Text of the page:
We played “Come Away With Me” at our wedding – our first dance after making a promise way too big for a couple of arrogant kids. It’s a lazy, lovely song about the easy adventure of falling in love. Nora Jones croons in exquisite alto how to let go and join in on the act of being with another person – on a cloudy day, under rain on a tin roof. We swayed in dress shoes under twinkle lights while we whispered the lyrics and conjured up a long, adventurous life together.
Those our rhythmic first steps into years of coming away with each other. To a brick boxed house in North Carolina, to a chance at a job in California, to a little city called Spokane we’d only seen on Wikipedia. But also hands held out in beckoning – join me in my trauma. Join me in my doubt, in my fear, in my questions. We’ve held each other’s hands while we’ve thrown everything into the air. And we’ve let go of each other, too, but the invitation always follows even if a tad resentful: Come With Me (sometimes fine, come on).
It’s been this series of leaps and this consistent choice on both our parts to invite and respond. What a profound honor to be led and to be followed. We’ve almost lost this, but the open invitation has been salvation woven through good times and bad. When you marry young you risk growing apart in a big way. You risk waking up to a stranger – because who can say he’s the same person he was at 20? I would assume this is true of marriage at any age, but there is something about being given a High School Diploma and a Marriage License within 6 months of each other that highlights the maturity gap.
So we sing that song over and over… Come With Me. Sometimes with the easy confidence matching a decade of “yes” and sometimes with trembling inflection. It’s good to be scared sometimes. We’re here voluntarily, we don’t have to be. We’re still choosing this, it isn’t given.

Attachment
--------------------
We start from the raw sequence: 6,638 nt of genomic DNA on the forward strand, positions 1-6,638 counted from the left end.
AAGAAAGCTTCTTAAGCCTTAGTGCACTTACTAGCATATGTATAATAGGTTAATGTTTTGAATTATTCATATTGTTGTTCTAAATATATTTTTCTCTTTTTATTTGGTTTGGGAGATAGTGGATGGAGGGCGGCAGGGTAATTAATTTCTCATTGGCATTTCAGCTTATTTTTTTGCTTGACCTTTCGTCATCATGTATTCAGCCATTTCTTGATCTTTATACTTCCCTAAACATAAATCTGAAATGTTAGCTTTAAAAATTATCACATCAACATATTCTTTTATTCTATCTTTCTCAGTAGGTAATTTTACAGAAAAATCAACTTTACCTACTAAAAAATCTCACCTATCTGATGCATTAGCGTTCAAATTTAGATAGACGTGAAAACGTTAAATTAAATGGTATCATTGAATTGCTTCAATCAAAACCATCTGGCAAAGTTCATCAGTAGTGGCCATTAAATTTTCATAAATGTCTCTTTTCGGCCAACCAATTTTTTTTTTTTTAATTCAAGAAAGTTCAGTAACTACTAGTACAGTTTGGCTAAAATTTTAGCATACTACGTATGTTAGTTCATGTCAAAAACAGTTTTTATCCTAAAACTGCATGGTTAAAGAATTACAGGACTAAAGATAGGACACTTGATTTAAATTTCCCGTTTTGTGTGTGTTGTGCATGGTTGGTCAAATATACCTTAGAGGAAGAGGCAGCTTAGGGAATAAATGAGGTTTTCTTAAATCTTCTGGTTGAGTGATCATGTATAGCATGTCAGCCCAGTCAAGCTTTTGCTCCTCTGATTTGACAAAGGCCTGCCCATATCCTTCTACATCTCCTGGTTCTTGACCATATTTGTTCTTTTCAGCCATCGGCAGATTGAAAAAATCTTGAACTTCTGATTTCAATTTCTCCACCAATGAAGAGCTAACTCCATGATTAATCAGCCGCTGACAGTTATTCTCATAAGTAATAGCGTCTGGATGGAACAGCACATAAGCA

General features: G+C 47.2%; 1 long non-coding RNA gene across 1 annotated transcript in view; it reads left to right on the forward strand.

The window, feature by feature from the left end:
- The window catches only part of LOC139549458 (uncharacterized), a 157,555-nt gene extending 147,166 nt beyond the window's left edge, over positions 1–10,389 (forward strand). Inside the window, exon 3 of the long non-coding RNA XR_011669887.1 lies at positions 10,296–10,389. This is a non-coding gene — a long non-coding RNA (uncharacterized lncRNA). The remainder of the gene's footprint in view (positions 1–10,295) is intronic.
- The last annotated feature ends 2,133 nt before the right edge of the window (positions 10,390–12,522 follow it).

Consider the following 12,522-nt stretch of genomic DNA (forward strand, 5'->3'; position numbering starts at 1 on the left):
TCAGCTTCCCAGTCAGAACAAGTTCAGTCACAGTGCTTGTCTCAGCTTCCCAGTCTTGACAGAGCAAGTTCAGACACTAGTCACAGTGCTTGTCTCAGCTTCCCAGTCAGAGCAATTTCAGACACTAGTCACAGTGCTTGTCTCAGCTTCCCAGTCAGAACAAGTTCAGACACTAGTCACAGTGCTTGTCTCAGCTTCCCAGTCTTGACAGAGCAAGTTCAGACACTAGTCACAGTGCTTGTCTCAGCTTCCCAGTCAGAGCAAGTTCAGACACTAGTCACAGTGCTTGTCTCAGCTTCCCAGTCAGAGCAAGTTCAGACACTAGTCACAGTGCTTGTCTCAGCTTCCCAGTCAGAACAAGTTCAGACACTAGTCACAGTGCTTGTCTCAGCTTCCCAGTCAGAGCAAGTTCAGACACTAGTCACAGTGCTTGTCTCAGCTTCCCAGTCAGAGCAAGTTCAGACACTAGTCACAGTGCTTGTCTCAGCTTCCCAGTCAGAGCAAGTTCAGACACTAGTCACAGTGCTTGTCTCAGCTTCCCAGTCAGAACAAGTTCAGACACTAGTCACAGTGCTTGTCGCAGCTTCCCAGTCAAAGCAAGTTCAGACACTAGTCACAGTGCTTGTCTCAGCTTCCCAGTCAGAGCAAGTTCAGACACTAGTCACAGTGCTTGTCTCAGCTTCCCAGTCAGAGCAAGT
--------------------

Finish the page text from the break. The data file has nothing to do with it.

And I am glad to be holding his hand. He took this over-confident, mousey, wannabe-brave, almost woman by the hand and was the first to believe I would do scary things by my own volition.
You don’t ask a 17 year old to marry you, move across the country, and send you off to war if you don’t believe she could be remarkable. Nobody ever saw me that way: strong, brave, adventurous. He did. Even when I was scared out of my mind and rambling on the phone with him about all my demons and how messed up I was and when I tried to use him as a rock I could crawl under to die (while he was in a literal war zone, mind you), he still saw me bold. “You’re so strong,” he would say and I would roll my eyes, but hunched over in a bathroom after birthing baby number three, too weak to stand and too sore to move, I believed him. He’s a brainwasher.
And I went along because I saw brave in him, too. I saw in him the courage to do the right thing even when it meant losing everything else. I knew he would be the one to stand even if he stood alone. I watched him trade in security, pride, and mental health for that. Getting out of the Army took more courage than signing up. I would miss the things we left, but I couldn’t be surprised that his integrity meant more to him than our security. Maybe a little surprised that he wanted me with him when he had to do the hardest things. I would grab his hand again and again to come with him while he found his bearings as an unchained man and do my best to find him when he got lost.
It doesn’t get much more opposite than the two of us. We are, objectively, on either poles of personality. He follows fairies. He dreams like he’s entitled to realizing. I plan. I think long and hard and toss out things that smell like magic. But there we’ve shaped each other, we’ve almost parented each other. He has coddled my scared little heart and shepherded me toward freedom. He has given me permission to stop asking if it’s okay to be a person. And I have held him as he broke, given him the constant assurance that he will always have a place to fall and fail and get back up. He brings the wings and I bring the dirt.
So here we are ten years later – three kids later, ten moves later, 5,256,000 minutes later – and we are still Coming Away with this unshakable promise. We are still swaying to the music and dreaming up a life that looks vastly different than it did all those years ago, but the invitation stays the same.